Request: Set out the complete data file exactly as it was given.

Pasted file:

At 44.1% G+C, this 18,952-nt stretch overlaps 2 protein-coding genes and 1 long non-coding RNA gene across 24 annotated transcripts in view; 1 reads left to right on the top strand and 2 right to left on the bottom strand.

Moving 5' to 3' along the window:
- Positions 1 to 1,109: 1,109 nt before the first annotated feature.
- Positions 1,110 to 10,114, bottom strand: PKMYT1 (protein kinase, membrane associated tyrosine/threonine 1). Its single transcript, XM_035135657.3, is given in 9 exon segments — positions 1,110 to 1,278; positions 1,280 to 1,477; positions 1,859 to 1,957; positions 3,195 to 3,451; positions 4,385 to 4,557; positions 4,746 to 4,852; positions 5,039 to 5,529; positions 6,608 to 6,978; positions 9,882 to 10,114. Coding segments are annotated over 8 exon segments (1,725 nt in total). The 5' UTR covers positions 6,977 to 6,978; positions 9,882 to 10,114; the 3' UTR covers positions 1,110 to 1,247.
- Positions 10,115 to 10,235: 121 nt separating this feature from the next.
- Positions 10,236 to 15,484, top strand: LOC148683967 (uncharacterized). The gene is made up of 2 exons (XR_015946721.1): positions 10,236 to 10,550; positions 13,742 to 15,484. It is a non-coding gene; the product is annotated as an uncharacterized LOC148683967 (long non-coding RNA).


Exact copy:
At 44.1% G+C, this 18,952-nt stretch overlaps 2 protein-coding genes and 1 long non-coding RNA gene across 24 annotated transcripts in view; 1 reads left to right on the top strand and 2 right to left on the bottom strand.

Moving 5' to 3' along the window:
- Positions 1 to 1,109: 1,109 nt before the first annotated feature.
- Positions 1,110 to 10,114, bottom strand: PKMYT1 (protein kinase, membrane associated tyrosine/threonine 1). Its single transcript, XM_035135657.3, is given in 9 exon segments — positions 1,110 to 1,278; positions 1,280 to 1,477; positions 1,859 to 1,957; positions 3,195 to 3,451; positions 4,385 to 4,557; positions 4,746 to 4,852; positions 5,039 to 5,529; positions 6,608 to 6,978; positions 9,882 to 10,114. Coding segments are annotated over 8 exon segments (1,725 nt in total). The 5' UTR covers positions 6,977 to 6,978; positions 9,882 to 10,114; the 3' UTR covers positions 1,110 to 1,247.
- Positions 10,115 to 10,235: 121 nt separating this feature from the next.
- Positions 10,236 to 15,484, top strand: LOC148683967 (uncharacterized). The gene is made up of 2 exons (XR_015946721.1): positions 10,236 to 10,550; positions 13,742 to 15,484. It is a non-coding gene; the product is annotated as an uncharacterized LOC148683967 (long non-coding RNA).